That has actually been shown to happen. When older people are given anti-inflammatory drugs, such as ibuprofen, the usual anabolic resistance is decreased to the extent that they’re able to build muscle again. Ironically, the normal process of muscle growth involves a short period of high inflammation in the muscles after exercise. That inflammation, which is controlled by prostaglandins produced from arachidonic acid, is necessary to clear out debris in the muscle that could impede the process. It recedes in the young but remains chronic in older people, resulting in loss rather than gain of muscle.
Taking into account the fact that older people who take anti-inflammatory drugs appear to overcome the problem, what would happen if they took a natural anti-inflammatory substance—such as fish oil? That was the precise focus of a recent study.1 Animal-based studies had already shown the effect. Growing steers given omega-3-rich menhaden oil increased the activation of muscle protein synthesis when they also got insulin and amino acids. Providing fish oil to burned guinea pigs—burns cause severe muscle catabolism, leading to a great loss of body protein—kept the animals from losing muscle.
The new study involved 10 men and six women, all over age 60. All were in good health, none were obese, none were involved in regular exercise, and none used fish oil supplements prior to the experiment. They were randomly divided into two groups, with one group getting corn oil capsules, an omega-6 source, and the other a fish oil supplement that provided 1.86 grams of EPA and 1.50 grams of DHA. The dosages were chosen because they matched those used to lower elevated blood triglycerides in previous studies and were also similar to what had been given to animals that had shown an anabolic response. The older human subjects were given a clamp that produced high insulin, amino acid and glucose infusions and radioactive-tagged amino acids so the researchers could study the effects on muscle protein metabolism. The insulin and amino acid doses were comparable to the increased amount the body experiences after a meal.
The subjects who got the corn oil showed no effects. In those who used the fish oil supplements, there was no effect on muscle protein synthesis at rest, but with higher insulin and amino acids there was a significantly augmented effect. It was traced to a stimulation of muscle-protein-synthesis-signaling factors that went beyond the behavior of insulin and amino acids alone. The study suggests that taking fish oil would lessen the anabolic blunting effect of age. It would also help offset sarcopenia. Interestingly, the dose of fish oil used in the study did not affect markers of inflammation, suggesting that the anabolic effect it produced wasn’t related to inflammation control. The doses usually suggested for treating inflammation are far greater than those used in the study.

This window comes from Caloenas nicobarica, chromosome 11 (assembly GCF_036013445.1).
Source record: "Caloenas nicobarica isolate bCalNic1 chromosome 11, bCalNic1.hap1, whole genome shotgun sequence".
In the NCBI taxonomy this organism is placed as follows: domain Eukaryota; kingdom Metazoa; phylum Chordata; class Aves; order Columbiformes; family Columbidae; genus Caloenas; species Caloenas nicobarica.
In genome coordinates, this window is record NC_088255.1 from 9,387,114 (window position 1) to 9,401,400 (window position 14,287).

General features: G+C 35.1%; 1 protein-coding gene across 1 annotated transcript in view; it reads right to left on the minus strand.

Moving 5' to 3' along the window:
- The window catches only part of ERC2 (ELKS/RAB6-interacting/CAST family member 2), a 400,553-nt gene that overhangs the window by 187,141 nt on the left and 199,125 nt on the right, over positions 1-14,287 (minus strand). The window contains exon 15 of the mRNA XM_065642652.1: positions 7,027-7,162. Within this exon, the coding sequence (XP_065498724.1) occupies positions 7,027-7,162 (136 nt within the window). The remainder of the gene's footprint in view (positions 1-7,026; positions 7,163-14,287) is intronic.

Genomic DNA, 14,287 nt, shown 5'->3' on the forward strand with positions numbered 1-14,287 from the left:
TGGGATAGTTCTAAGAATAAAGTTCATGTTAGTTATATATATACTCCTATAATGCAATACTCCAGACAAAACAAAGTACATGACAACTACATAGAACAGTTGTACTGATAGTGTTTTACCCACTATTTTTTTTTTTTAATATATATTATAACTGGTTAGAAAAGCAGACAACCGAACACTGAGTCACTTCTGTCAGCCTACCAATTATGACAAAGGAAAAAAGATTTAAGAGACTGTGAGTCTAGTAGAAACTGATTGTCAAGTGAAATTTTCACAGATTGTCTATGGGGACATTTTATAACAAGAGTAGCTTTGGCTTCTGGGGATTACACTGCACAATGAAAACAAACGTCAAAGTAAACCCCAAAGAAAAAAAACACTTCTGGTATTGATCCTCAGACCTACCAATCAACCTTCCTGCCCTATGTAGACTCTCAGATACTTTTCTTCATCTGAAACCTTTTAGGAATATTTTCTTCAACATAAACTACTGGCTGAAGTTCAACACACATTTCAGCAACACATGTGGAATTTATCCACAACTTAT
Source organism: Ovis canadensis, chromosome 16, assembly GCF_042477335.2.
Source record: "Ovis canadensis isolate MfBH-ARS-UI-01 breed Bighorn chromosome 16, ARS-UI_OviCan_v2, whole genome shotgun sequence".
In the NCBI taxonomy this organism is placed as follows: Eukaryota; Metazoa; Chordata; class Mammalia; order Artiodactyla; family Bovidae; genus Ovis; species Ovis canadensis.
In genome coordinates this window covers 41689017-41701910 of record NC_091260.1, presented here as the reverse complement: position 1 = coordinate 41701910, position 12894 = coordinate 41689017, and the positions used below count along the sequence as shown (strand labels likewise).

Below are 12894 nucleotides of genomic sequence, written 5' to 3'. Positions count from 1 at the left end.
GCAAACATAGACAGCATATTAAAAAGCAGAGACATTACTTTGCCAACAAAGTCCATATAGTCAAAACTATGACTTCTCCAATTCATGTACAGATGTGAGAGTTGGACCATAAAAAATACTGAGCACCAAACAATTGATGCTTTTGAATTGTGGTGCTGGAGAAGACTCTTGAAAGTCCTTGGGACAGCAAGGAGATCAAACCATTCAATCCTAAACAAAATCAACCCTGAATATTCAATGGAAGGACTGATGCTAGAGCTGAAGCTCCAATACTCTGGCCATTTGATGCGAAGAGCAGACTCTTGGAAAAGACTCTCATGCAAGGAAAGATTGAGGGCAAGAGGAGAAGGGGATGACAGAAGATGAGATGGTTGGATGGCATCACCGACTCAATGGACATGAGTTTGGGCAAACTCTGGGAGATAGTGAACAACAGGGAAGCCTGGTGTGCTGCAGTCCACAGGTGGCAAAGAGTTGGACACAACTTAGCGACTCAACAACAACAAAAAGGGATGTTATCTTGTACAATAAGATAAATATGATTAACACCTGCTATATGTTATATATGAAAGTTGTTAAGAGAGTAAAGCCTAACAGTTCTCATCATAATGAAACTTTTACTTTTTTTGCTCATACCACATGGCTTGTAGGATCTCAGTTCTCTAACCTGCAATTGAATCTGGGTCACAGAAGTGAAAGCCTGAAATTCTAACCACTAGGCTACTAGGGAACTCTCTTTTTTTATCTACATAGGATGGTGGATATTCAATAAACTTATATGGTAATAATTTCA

One question that arises in light of fish oil’s role in fighting blunted muscle protein synthesis in older people is whether it would have any effect on those under age 40. That question was recently answered by a study published by the same team of researchers who conducted the study of older people.2 Nine subjects with an age range of 25 to 45 all received four grams of fish oil per day. The study found that the anabolic response to insulin and amino acids infusions was greater with fish oil supplementation. Specific factors involved in muscle protein synthesis increased by a whopping 50 percent after the subjects took fish oil.
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1 Smith, G.I., et al. (2010). Dietary omega-3 fatty acid supplementation increases the rate of muscle protein synthesis in older adults: A randomized, controlled trial. Am J Clin Nutr. 93(2):402-32.
2 Smith, G., et al. (2011). Omega-3 polyunsaturated fatty acids augment the muscle protein anabolic response to hyperaminoacidemia-hyperinsulinemia in healthy young and middle-aged men and women. Clin Sci. 121(6):267-78.